My pediatrician says I should wait to start until my baby is 4 years old?
The American Academy of Pediatrics states that children are not developmentally ready to learn to swim until they are 4 years old. I would agree that this is true in terms of learning the formal strokes: the crawl stroke, backstroke, butterfly and breaststroke. However, experience in thousands of child-centered programs around the world, bares witness to the fact the infants and toddlers can “swim”. Some people who are unaware, think that you must swim freestyle to be swimming. If you ask most experienced “baby friendly” swimming teachers, they will tell you that swimming is “harmonious movement through the water”.
The AAP is also concerned about water intoxication, which can be an issue when babies are taught with forced, premature, repeated submersions; forced back floating or where children are crying or gagging. Seek out programs which teach a gentle, gradual child-paced curriculum, following safe teaching guidelines.
Do all infants and toddlers love to swim?
Wish they did. Unfortunately, some babies are very cautious about everything. Some are frightened of new situations or strangers. Others are extremely uncomfortable with water on their face. Often, this child’s parent is also adverse to water on their face. Parents need to be relaxed, transferring calmness to their baby. Positive, proactive parenting, consistent practice and very gradual introduction to water on the face (above the surface) all combine for success. A frightened infant or toddler can be creatively redirected to comfort through playing games, singing songs and appealing to their vivid imagination. A positive group class situation greatly helps to ease the fears of most children. Focus on what your child can do and be patient. Eventually, through a trusting and secure learning environment, play and perseverance, a tolerance for water on the face will be developed. Do not submerge children until they are relaxed and adjusted to water poured on their face. This can take time, but it’s worth the effort. Your child will appreciate it.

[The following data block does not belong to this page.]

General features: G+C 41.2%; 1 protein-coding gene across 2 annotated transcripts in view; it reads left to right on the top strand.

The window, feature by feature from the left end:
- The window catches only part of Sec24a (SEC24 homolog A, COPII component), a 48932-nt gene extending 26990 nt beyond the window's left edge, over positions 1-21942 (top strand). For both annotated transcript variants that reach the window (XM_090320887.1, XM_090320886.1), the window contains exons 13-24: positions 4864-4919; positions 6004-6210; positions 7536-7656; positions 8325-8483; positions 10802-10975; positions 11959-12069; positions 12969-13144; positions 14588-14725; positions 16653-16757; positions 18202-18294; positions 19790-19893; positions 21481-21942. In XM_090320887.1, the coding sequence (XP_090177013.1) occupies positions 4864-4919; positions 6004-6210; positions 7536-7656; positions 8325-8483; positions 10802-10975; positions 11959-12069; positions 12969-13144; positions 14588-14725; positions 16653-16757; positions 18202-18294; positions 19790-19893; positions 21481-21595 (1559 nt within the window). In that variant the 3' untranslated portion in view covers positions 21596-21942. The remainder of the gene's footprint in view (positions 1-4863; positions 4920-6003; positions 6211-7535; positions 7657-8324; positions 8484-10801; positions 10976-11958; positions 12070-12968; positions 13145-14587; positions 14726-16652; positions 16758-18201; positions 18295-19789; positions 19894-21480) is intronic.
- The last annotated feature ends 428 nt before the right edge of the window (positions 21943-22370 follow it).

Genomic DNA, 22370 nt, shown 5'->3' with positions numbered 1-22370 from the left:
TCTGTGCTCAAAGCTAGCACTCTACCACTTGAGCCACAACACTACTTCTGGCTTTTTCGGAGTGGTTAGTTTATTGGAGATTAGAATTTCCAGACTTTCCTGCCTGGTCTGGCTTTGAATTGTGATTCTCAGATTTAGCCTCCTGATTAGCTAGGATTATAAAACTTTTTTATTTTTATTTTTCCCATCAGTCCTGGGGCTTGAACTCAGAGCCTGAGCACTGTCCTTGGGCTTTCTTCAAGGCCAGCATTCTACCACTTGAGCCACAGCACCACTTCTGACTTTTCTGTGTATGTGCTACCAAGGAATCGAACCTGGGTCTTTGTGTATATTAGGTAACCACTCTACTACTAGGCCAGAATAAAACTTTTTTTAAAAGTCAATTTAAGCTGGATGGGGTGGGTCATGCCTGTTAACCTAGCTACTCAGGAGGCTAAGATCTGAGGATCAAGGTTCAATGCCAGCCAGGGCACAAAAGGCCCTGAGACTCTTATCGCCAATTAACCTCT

What is the best age to start?
We have observed that the optimal age to start babies is between three months and 12 months old. At this stage the majority of infants are ripe in the water. They are comfortable, the water feels natural. These very young babies still seem to have a memory of the fluid environment in the womb. However, a window of opportunity for smooth learning still exits up to approximately 18 months old (especially for water adjustment and initial submersions). At approximately 19 months to 24 months toddlers can begin to enter the “challenging twos” phase. It is easier to teach water adjustment and breath control before this stage begins. However, it is never too late when utilizing a creative and interactive curriculum. The group class structure works miracles and motivates children to participate with their peers, at any age.
What do you think about floatation devices?
We of course encourage our little ones to learn to swim primarily without floatation devices. Children must be aware that without floatation devices they have to know how to propel themselves safely through the water. However, “floaties” are very good in terms of supplemental training for toddlers. The vertical body position inherent in “floatie” swimming can be easily shifted to a more horizontal position in the water, once the children begin formal instruction. Children are very easy to teach once they entered swim lessons because they were comfortable in the water, especially with water on their face. Water Wings and Bema flippers used as a training device encourage children as young as 1 1/2 years old to kick, as they chase their favorite toy or mom and dad.
What to bring for class?
Bring your baby with one of the parents. The baby must wear one of the available swim suits for babies (we recommend Huggies). In order to keep the water clean from bacteria the baby must be washed before entering the water.
The parent must also wear bathing suit. At the center you can find a baby friendly environment and a place to change and bath suitable for parent and baby. Please don’t forget a change of closes, towel and diapers. For non breast feeding babies; do prepare after water launch, water does make the little ones hungry.
The center will provide the option of separate gender groups (parent). The sessions/lessons will be attended by the same parent for all lessons.
Most importantly, lessons should always be fun, crying is not a prerequisite for learning how to swim.